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Although these two titles are in the 'Ideas of the Modern World' series (alongside titles on Captalism and anti-Capitalism, Communism, Democracy, Fascism and Feminism), the books show how the two related concepts link the modern world back to anti-rational passions that have haunted mankind for centuries.
Both books convey information in accessible prose. They are laid out clearly and spaciously, each page consisting of a column of text supported by historical and contemporary illustrations, including many colour photographs. Key ideas and episodes are summarised in tinted boxes, and each has useful annexes in the form of glossaries, time lines and lists of further resources. Both authors start by explaining the background to their topics before illustrating issues with wide-ranging geographical and historical instances.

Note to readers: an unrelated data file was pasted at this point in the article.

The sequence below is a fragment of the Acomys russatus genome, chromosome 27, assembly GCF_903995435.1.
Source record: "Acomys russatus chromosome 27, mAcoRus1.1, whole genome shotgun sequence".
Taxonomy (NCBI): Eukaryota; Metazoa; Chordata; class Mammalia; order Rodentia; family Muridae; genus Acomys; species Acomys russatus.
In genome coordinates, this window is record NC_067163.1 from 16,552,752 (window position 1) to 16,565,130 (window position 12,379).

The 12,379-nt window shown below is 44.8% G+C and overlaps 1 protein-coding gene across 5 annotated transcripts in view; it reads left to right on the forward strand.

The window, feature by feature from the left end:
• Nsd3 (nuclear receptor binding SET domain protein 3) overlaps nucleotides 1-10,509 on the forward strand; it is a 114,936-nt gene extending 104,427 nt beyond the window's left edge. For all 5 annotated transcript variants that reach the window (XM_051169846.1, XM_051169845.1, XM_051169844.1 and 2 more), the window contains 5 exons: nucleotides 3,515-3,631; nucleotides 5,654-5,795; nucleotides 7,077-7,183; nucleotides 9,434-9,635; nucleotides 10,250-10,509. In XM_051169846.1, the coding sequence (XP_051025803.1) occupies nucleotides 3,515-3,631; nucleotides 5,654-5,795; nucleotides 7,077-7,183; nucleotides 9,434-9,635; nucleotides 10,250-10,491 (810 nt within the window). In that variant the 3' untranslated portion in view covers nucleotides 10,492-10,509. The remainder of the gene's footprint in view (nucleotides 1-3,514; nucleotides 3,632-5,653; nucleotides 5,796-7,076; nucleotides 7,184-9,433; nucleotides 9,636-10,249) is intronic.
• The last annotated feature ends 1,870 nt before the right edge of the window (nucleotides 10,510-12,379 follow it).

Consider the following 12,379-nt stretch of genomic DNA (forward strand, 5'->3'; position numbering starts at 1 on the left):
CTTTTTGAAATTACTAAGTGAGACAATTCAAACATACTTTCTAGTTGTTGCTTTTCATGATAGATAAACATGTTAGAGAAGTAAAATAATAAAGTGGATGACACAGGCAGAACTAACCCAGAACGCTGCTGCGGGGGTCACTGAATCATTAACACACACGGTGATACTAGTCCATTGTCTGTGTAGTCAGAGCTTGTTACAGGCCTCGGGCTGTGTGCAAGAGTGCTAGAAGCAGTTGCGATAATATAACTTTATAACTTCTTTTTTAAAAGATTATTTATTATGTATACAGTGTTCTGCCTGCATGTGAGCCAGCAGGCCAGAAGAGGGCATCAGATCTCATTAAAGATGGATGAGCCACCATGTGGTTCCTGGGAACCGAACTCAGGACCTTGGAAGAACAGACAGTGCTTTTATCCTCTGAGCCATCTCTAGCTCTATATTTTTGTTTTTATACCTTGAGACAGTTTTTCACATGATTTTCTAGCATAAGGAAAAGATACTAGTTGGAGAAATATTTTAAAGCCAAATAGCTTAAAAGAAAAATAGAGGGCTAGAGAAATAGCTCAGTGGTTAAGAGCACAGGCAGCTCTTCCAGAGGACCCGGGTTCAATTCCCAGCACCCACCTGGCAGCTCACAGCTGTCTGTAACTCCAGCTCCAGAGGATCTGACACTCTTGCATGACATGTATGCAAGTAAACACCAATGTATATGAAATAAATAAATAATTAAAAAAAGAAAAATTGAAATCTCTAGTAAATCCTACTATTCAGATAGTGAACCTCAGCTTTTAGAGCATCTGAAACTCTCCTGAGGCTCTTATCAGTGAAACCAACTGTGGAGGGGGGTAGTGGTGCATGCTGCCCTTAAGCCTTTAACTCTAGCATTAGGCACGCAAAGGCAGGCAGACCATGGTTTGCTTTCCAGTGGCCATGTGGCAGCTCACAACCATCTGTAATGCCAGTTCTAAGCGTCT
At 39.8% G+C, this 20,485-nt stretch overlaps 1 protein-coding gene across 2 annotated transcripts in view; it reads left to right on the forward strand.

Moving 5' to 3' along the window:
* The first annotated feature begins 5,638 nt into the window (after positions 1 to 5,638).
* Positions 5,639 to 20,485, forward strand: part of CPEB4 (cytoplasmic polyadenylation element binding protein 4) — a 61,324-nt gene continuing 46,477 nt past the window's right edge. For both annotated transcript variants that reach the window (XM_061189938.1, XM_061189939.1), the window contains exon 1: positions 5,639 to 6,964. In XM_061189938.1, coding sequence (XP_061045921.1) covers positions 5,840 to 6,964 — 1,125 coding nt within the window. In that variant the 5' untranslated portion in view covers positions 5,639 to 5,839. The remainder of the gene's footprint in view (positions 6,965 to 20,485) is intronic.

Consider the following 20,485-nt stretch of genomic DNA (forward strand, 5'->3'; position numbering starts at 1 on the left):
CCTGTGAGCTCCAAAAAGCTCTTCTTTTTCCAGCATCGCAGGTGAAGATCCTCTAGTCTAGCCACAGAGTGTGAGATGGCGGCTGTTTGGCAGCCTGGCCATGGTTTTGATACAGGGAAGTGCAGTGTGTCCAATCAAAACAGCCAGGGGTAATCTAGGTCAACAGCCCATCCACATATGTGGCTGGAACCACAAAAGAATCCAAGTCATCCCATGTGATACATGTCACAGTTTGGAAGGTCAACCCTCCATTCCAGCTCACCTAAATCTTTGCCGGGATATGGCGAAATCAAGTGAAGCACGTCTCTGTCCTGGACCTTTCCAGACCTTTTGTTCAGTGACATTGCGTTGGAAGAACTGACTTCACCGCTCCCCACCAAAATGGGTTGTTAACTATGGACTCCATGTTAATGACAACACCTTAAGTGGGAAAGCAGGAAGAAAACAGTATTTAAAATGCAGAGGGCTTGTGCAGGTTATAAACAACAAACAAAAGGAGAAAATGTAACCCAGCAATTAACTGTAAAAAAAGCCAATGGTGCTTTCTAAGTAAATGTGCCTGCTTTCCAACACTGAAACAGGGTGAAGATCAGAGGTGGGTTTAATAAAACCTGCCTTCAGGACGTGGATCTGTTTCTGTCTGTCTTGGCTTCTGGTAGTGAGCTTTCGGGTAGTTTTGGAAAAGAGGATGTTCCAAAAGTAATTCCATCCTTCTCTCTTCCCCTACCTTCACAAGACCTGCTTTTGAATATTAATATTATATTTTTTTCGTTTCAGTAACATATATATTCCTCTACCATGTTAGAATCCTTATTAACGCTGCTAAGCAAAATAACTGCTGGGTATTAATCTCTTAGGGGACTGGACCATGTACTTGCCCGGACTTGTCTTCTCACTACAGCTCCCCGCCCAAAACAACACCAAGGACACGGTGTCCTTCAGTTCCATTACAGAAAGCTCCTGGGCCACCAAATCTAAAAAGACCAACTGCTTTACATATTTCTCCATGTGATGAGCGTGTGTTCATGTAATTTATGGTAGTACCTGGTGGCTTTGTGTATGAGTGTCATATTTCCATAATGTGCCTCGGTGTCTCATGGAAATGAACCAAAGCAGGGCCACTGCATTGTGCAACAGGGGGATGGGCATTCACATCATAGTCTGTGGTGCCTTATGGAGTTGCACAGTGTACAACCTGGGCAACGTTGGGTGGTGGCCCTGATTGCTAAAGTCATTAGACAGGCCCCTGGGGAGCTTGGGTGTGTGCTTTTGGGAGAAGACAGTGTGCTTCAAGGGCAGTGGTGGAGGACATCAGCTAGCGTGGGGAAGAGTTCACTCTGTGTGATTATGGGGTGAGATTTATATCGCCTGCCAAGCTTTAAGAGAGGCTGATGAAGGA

The controversial nature of the content is handled cautiously. Tames disputes the view that nationalism is a natural or common sense impulse, but might have been more critical of the evasive distinction between nationalism and patriotism. Woolf provides a very timely antidote to the conflation of fundamentalism with Islam by foregrounding the role played by American Christians in recent outbreaks of religious extremism. Perhaps a chapter on non-religious forms of fundamentalism would have helped to establish that dangerously restricted thinking is not confined to those convinced that they speak for god.
Both books are highly recommended for critical reading. They provide a useful resource for augmenting work with more immediate sources such as newspapers, TV and websites.